You can proactively identify the most exploitable security weaknesses through pen testing before someone else does. However, there’s a lot more to it than the actual act of infiltration. Pen testing is a thorough, well-thought-out project that consists of several phases. Read on to learn about what it takes to complete a successful pen test.
Planning and Preparation
Many old adages proclaim the import of preparation, and when it comes to penetration testing, planning is indeed the key to success. There are multiple ways to approach a pen test and figuring out your goals and scoping accordingly is key to ensuring that you’re going to get the most out of the process. Consider these questions to ensure your expectations are aligned with the testers and you get the information you’re looking for.
- Do you want an external test, which simulates an attack from an outside individual or organization, or an internal test, which simulates an attack from an insider, or an attacker that has a foothold within the organization?
- Would you prefer your security team to know a pen test is about to be performed, or would you rather it be performed covertly to identify their effectiveness in detecting the activity?
- How much information do you want to share with the pen testers beforehand?
- How aggressive are the pen testers allowed to be?
Once the scope has been established, pen testing teams can get to work. In this discovery phase, teams perform different types of reconnaissance on their target. On the technical side, information like IP addresses can help determine information about firewalls and other connections. On the personal side, data as simple as names, job titles, and email addresses can hold great value. Attackers can use this data to send phishing emails or figure out who may have privileged credentials, with which they can get full access to the environment.
Additionally, before exploiting a system, pen testing teams must look for weaknesses within the environment. Often referred to as footprinting, this phase of discovery involves gathering as much information about the target systems, networks, and their owners as possible without attempting to penetrate them. An automated scan is one technique that can be used to search for vulnerabilities that can be used as a doorway.
Penetration Attempt and Exploitation
Now informed about their target, pen testers can begin using these newly discovered entry points, testing all of the weaknesses they discovered. They will attempt to enter the target through these identified entry points. But pen testers will do far more than just attempt to gain access. Once inside a compromised system, they will try to elevate their access privileges within the environment, allowing them to take any number of additional actions. Gaining administrative privileges enables pen testers to identify security weaknesses in other areas and resources, like poor configuration, unguarded access to sensitive data, or ineffective management of accounts and passwords.
Additionally, multiple types of assets can be tested. In addition to the on-premise network infrastructure and workstations you’d expect could be vulnerable to attack, mobile devices, web applications, and even IoT devices like security cameras, can also be put to the test.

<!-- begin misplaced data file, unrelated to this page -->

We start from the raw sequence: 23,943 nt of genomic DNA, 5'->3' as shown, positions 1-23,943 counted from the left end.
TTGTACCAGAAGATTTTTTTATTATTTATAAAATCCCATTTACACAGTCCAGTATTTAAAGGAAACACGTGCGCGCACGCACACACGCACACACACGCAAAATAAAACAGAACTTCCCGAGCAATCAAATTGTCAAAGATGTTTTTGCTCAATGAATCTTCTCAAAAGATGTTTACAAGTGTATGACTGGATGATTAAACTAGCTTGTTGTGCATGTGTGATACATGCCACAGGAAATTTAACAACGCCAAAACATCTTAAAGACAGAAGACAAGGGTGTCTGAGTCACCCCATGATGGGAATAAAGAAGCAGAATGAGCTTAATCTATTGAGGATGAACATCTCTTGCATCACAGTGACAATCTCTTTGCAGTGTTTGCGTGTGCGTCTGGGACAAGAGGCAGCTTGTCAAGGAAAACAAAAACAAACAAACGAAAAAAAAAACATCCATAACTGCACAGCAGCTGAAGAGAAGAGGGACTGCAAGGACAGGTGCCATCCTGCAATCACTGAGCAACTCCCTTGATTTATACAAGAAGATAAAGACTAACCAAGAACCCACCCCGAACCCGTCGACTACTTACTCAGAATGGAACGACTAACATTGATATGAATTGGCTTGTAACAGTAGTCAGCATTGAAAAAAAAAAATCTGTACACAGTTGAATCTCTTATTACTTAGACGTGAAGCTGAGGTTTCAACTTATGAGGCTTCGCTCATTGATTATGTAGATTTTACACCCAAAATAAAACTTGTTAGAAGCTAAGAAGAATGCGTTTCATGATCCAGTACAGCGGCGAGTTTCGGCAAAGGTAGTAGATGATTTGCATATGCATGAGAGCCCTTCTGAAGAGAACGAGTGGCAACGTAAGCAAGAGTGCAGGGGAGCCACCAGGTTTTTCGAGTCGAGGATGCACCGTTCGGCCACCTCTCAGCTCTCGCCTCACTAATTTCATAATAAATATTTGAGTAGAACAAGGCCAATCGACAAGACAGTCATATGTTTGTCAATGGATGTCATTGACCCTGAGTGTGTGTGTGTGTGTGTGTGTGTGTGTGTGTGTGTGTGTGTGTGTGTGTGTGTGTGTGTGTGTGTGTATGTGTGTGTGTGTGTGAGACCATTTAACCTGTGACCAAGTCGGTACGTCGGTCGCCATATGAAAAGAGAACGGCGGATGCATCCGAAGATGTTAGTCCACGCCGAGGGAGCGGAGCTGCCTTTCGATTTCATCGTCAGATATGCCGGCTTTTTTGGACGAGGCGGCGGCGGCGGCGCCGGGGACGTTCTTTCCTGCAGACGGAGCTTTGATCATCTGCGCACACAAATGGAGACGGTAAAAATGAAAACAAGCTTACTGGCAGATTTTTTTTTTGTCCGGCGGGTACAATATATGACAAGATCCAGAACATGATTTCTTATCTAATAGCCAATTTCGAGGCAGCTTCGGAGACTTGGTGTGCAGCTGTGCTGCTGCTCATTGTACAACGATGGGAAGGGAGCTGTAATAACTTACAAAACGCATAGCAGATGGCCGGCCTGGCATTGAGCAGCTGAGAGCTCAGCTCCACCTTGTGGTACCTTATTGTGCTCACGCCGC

Analysis and Reporting
Pen testers should carefully track everything they do during the discovery and exploitation process. From there, they can create a report that includes all of these details, highlighting what was used to successfully penetrate the system, what security weaknesses were found, and any other pertinent information discovered. These reports should also include analysis to help map out next steps once the test has concluded. Pen testing teams can help determine the highest priority items that an organization should take care of as soon as possible, as well as suggestions for remediation methods.
Clean Up and Remediation
Just as with a real attack, pen testers can leave “footprints.” It’s critical to go back through systems and remove any artifacts used during the test, since they could be leveraged in the future by someone with nefarious intentions. Once this is completed, an organization can go about the business of fixing the security weaknesses discovered and prioritized during the testing phase. This may include putting compensating controls in place to protect weaknesses that cannot be easily remediated, or even investing in new solutions that can streamline security and improve efficiency.
Penetration tests can and should be utilized frequently, especially when new applications or infrastructure are being deployed. Even if your organization believes they resolved every weakness listed in a previous report, the best way to ensure your remediations are effective is to test again. Additionally, IT environments, and the methods used to attack them, are constantly evolving, so it is to be expected that new weaknesses will emerge. With so many breaches dominating the news, it’s more critical than ever to reduce the chance that an incident could put your organization’s reputation and trustworthiness at stake.
Organizations should do everything they can to understand and avoid behaviors that put them at risk. Pen testing is an essential part of a risk assessment strategy and helps ensure that your organization is reducing the chance of a damaging breach occurring within your environment.
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